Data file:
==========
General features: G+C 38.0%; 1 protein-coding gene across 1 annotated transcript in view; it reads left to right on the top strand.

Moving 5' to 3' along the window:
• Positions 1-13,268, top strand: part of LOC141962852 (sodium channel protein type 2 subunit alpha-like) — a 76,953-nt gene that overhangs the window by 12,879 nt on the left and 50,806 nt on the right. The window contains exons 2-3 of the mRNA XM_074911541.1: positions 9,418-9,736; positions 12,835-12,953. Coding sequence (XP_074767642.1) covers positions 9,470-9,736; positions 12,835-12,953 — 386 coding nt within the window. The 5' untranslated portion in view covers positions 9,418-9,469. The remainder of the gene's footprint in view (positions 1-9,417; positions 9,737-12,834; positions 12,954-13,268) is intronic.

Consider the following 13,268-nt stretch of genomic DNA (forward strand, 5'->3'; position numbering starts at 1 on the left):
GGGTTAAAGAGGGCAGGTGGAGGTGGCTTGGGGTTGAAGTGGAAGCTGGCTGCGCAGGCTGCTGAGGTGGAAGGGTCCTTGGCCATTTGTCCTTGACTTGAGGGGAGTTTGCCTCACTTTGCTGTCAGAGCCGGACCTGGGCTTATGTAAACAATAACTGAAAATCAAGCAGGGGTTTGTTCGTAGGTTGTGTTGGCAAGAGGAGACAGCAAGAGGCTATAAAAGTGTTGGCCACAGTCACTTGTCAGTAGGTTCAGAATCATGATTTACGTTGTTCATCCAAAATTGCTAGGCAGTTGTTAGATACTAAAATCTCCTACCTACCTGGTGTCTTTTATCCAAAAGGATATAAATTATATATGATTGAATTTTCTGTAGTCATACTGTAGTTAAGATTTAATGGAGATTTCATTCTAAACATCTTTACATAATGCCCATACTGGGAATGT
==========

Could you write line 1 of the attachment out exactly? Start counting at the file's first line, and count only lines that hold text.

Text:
General features: G+C 38.0%; 1 protein-coding gene across 1 annotated transcript in view; it reads left to right on the top strand.